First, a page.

A major, and increasing, source of low-dose radiation comes from the medical world, says David Richardson, an epidemiologist at the University of North Carolina and an author of the study. “The amount of radiation a US person receives in a year on average has doubled, mostly because of medical procedures,” he says (see ‘Rising background’). Computed-tomography (CT) scans are to blame for most of the rise; a typical abdominal scan delivers more than 10 mSv. Radiologist David Brenner of Columbia University in New York has calculated that of the 25 million people having CT scans in a year, 1 million will have accumulated more than 250 mSv over the previous 20 years.

Credit: SOURCE: UN Scientific Committee on the Effects of Atomic Radiation

One group that needs to pay particular attention to the findings are the tens of thousands of health workers who use radiological imaging to guide catheters through blood vessels of patients to reach into their hearts and brains, says Martha Linet, at the US National Cancer Institute’s radiation epidemiology programme in Bethesda, Maryland. These minimally invasive operative procedures are used ever more frequently, she says.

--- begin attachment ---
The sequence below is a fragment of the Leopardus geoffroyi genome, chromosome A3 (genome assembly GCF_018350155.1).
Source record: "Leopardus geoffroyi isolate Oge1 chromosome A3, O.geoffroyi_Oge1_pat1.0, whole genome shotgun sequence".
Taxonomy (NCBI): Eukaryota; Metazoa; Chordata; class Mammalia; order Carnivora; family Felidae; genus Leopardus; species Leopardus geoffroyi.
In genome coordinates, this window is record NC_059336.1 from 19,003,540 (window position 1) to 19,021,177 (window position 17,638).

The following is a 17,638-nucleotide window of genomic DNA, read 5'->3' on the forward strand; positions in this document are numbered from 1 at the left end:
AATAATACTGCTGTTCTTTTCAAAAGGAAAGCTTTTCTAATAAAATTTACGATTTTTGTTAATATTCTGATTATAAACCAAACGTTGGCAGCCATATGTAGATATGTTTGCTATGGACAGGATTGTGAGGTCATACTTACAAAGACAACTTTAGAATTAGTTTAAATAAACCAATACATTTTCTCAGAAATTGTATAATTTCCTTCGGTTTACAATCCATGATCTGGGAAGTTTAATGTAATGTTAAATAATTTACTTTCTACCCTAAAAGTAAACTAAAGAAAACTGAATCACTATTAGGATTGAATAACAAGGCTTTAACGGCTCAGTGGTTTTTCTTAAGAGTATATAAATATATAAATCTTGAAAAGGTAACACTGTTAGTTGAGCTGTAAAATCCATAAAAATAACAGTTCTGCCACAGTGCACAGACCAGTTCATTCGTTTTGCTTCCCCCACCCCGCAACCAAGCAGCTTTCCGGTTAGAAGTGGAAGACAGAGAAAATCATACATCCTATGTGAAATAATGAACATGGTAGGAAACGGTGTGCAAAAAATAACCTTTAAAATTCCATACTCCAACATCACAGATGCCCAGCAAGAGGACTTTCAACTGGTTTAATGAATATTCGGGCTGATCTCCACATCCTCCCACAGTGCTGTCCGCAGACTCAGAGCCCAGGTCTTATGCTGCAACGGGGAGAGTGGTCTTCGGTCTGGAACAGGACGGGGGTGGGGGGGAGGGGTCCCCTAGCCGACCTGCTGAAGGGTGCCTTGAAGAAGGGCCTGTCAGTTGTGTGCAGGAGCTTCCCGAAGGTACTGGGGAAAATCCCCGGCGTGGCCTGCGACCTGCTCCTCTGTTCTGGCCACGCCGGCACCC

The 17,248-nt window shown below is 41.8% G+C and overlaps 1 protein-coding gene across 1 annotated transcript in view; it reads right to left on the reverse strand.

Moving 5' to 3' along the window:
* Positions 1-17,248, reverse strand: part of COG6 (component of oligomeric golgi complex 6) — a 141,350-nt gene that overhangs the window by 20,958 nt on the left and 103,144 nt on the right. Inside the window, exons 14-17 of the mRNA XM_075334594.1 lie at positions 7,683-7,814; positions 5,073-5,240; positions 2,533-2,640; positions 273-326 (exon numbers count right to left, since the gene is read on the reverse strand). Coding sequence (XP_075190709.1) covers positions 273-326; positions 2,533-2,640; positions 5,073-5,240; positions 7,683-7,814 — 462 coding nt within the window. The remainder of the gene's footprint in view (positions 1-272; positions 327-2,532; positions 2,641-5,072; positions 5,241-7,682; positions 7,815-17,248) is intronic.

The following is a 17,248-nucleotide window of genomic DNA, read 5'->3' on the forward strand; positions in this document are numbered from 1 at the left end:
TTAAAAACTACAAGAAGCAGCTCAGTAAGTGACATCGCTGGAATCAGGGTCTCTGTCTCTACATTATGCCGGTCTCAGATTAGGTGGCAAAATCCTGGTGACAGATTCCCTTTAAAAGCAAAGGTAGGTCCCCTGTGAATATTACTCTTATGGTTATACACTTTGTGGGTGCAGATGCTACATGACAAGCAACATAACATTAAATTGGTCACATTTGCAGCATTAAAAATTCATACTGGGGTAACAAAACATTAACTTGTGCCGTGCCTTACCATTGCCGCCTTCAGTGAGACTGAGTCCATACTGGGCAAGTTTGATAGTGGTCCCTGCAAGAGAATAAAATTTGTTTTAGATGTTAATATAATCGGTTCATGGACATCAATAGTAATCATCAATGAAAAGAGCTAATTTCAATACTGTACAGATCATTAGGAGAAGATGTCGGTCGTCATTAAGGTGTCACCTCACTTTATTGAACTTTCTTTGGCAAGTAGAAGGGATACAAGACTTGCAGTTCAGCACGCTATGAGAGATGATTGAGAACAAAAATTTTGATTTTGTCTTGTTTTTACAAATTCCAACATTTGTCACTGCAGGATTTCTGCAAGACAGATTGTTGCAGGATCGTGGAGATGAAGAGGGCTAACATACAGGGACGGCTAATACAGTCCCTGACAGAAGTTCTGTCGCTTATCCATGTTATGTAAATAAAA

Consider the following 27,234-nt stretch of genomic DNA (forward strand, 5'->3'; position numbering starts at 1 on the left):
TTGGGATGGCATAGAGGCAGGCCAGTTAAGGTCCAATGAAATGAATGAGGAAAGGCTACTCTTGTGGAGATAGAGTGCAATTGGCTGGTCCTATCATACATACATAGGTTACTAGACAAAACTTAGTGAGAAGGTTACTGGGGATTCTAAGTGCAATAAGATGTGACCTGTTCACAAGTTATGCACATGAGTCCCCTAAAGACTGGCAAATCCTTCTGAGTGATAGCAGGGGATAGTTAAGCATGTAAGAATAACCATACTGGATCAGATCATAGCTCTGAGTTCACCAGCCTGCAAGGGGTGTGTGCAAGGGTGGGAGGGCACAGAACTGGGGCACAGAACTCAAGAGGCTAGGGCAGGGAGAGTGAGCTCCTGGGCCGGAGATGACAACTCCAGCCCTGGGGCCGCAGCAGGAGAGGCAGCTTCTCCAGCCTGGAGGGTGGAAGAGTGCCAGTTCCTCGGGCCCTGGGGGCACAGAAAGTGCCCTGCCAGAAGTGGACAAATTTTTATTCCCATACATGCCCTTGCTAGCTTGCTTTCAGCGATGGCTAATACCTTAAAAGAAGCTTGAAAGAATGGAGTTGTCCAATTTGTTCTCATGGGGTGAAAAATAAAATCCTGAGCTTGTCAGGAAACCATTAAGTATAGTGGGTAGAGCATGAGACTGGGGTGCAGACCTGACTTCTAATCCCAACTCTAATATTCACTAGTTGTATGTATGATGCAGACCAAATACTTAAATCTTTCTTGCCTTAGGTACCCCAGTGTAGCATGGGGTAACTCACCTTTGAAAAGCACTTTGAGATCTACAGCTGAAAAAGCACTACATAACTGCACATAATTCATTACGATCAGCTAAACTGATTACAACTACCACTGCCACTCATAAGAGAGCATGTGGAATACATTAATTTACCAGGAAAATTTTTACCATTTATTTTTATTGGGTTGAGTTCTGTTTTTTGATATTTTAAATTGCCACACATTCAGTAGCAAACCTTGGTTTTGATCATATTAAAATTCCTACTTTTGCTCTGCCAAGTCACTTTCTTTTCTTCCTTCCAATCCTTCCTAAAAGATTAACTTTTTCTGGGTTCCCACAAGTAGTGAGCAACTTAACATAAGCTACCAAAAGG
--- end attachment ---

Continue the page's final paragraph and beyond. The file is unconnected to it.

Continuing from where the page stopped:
Epidemiological studies suggest that radiation exposure has health effects beyond cancer. The IARC-led consortium is now looking at the effect on solid cancers, and also on diseases such as heart attack and stroke. Other studies are under way to study the long-term impact of low-dose radiation on different cohorts. One, the Epi-CT study, is recruiting one million people from nine European countries who had CT scans as children; its analysis will be complete by 2017. In another, the Helmholtz Center Munich is analysing heart tissue from workers who died in the Mayak uranium mines in the South Urals, Russia.

Although the European Commission has been funding research on low-dose radiation for some time, equivalent programmes in the United States have stalled. In 2013, scientists wrote an open letter to the White House Office of Science and Technology Policy calling for renewed investment, and a bill is currently being debated in Congress calling for more work.

Getting funding for such studies is important, says Mike Atkinson, head of radiation biology at the Helmholtz Center Munich. Being able to quantify the effects of radiation will help doctors to balance risk against benefit when deciding whether to put children in CT scanners, he says. And further understanding the health impacts of low-dose radiation might aid decisions about how much remedial activity is needed to clean up soil contaminated by radioactivity from accidents or nuclear-power works, says Morgan.